The recent Perspective by Richard Schilsky (Nature Rev. Drug Discov. 9, 363–367; 2010)1 suggests that the 'future is now' for personalized medicine in the treatment of cancer1. Examples of genetic analyses that drive clinical decision-making in cancer include the use of imatinib in the treatment of chronic myeloid leukaemia with BCR–ABL translocations; using gefitinib or erlotinib to treat lung cancer with epidermal growth factor receptor (EGFR) mutations; treating human epidermal growth factor receptor 2 (HER2/neu)-positive patients with breast cancer with trastuzumab; and not using EGFR monoclonal antibodies in patients with colon cancer tumours harboring KRAS mutations.
The sequencing of normal DNA and tumour DNA is now common practice. However, there is little use for large-scale genome or exome sequencing of patient and tumour DNA in the clinical environment unless the results can provide guidance to selecting a specific therapy.
The ability to measure changes in genes known to be involved in various cancers at high frequency has made it possible to define tumours by their molecular pathology, as well as their cellular pathology2. Several mutant gene profiling sets are being used today in the routine analysis of cancers in the clinic. A group of researchers at Massachusetts General Hospital, USA, have established the Translational Research Laboratory (TRL), which performs a broad genotyping screen in tumours, termed SNAPSHOT (http://www2.massgeneral.org/pathology/molecularpathology.htm). The Dana–Farber Cancer Institute, USA, has a similar profiling set called Oncomap3 and researchers at the Memorial Sloan Kettering Cancer Center, USA, are using Sequenom's gene set. Several different methods are being used to type these mutations including TaqMan PCR assays, Sanger DNA sequencing and mass spectrometry. It will not be long before these traditional methods are superseded by cheaper digital higher-throughput DNA sequencing systems that can measure changes in gene expression and detect mutations at the same time4.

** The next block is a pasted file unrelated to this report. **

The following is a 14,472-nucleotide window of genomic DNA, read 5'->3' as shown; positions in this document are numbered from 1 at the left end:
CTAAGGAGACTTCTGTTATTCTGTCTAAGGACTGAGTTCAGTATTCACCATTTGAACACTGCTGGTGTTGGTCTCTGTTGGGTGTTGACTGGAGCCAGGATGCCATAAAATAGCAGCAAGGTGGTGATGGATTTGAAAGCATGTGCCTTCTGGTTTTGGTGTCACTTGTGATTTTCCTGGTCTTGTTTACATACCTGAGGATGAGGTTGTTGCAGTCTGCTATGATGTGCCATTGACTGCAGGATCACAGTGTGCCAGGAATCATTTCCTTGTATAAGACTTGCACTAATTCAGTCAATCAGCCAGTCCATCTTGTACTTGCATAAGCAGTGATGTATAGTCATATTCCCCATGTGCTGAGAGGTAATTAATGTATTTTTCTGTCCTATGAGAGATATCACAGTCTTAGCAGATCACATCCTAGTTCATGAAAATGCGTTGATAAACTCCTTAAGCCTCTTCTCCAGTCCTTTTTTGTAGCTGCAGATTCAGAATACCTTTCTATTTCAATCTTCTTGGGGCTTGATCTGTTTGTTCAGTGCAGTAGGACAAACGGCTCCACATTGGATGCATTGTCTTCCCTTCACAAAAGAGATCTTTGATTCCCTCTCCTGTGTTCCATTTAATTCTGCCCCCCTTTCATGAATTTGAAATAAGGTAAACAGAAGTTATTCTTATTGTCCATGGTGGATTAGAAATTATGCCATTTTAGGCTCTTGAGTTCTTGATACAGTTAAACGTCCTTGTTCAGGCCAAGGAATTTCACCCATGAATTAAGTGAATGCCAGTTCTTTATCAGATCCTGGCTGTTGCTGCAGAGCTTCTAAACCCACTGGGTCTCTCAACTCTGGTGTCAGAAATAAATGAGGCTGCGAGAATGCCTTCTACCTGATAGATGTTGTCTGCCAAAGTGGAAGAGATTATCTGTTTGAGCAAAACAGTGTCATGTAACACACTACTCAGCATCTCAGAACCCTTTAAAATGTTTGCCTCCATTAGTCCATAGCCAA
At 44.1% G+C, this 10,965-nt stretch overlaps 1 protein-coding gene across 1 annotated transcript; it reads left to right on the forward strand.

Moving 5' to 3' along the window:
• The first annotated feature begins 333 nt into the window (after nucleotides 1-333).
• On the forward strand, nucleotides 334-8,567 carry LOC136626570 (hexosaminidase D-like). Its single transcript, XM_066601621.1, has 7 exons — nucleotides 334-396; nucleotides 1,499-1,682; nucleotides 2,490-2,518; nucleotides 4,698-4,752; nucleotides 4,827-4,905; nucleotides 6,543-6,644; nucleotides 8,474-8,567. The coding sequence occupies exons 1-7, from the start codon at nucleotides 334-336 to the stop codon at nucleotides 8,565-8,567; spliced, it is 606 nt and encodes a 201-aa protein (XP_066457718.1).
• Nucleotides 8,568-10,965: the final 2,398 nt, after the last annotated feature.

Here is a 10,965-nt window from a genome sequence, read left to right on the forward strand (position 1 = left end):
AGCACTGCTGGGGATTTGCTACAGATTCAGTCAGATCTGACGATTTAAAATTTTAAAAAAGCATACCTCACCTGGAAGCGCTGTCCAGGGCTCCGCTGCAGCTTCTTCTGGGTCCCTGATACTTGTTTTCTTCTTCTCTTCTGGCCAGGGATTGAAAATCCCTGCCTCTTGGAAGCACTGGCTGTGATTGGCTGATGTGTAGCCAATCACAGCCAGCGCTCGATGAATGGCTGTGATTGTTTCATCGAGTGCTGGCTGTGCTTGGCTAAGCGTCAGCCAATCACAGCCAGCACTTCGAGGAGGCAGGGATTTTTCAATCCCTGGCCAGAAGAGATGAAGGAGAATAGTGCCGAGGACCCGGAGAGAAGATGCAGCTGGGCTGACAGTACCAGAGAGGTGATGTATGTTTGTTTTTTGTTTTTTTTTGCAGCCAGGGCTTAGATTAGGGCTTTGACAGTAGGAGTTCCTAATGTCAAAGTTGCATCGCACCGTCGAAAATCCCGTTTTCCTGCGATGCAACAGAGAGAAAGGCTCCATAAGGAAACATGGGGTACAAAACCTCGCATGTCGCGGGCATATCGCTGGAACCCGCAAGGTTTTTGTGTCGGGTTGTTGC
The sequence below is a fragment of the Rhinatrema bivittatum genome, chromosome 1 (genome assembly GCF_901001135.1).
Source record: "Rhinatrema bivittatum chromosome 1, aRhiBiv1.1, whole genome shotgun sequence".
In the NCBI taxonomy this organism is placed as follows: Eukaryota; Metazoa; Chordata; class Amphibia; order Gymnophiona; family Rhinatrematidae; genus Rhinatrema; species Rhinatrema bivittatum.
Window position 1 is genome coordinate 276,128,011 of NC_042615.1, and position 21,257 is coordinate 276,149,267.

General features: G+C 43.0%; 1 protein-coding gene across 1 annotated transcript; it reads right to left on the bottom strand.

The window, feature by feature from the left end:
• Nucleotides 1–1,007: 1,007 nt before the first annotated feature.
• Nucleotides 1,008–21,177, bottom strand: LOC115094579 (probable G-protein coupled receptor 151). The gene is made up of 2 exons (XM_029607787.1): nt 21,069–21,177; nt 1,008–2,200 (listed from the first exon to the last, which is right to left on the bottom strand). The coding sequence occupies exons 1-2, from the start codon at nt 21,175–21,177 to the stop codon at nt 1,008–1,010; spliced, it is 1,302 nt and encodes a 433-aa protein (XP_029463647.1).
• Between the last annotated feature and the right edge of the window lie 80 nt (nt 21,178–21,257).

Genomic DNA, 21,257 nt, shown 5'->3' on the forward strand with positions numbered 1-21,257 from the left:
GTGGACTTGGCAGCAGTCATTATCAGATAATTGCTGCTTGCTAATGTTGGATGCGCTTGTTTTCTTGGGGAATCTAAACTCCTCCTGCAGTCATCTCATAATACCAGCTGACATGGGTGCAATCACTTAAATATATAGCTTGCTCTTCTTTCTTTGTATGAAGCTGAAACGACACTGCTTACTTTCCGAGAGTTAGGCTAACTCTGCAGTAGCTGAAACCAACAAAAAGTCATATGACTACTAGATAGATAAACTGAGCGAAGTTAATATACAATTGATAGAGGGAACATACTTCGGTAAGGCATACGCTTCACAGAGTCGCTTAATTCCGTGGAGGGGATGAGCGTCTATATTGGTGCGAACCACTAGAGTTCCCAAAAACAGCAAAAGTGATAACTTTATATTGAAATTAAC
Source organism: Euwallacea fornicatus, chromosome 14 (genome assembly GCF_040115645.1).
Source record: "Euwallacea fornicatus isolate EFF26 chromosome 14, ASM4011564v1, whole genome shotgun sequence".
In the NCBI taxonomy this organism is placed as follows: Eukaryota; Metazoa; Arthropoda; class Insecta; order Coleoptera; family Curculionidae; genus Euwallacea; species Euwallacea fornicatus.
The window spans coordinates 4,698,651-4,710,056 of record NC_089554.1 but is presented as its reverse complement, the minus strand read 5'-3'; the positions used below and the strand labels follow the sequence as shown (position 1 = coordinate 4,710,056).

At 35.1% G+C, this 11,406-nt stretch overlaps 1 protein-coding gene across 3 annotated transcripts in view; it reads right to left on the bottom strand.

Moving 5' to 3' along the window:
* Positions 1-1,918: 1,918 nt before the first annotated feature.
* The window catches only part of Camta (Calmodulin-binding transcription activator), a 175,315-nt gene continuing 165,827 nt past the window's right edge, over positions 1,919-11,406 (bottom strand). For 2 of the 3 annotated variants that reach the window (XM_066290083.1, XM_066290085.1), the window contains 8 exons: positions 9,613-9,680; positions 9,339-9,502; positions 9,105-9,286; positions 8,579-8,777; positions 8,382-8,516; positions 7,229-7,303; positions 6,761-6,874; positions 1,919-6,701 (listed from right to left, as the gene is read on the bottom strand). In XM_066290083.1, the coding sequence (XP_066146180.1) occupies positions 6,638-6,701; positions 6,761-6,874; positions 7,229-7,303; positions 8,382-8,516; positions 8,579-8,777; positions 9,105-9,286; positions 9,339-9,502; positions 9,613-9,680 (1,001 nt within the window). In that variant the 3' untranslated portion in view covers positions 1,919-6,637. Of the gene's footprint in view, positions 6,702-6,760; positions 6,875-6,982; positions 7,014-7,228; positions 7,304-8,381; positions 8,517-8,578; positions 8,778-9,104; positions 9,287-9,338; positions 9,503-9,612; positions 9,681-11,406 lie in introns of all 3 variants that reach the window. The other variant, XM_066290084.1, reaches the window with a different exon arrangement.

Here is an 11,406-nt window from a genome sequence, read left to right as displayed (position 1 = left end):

As a consequence of these gene profiling studies, physicians are being left with the increasingly complex question of which drugs to use to treat tumours that have one or more of these cancer-associated molecular defects. There are two aspects to this challenge: one is the ability to define the molecular defect or defects in the tumour, and the other is access to available drugs on the market (or in clinical development) that are likely to be appropriate for the treatment of that subclass of disease in the context of other relevant (chemo) therapies.
We considered it worthwhile to compare the common genetic lesions that have been found in various cancers (by both DNA sequencing and other discovery techniques) against the current pharmacopoeia available for their treatment. Table 1 shows a matrix of the kinase genes that carry mutations or that are overexpressed in certain types of cancer, plotted against the currently available drugs on the market. At this stage the study has been restricted to genes encoding protein kinases, including receptor tyrosine kinases, and to small molecule compounds. The various monoclonal antibodies that target the EGFR or vascular endothelial growth factor (VEGF) receptors, HER2 or other targets as described in the Perspective by Schilsky have not been included.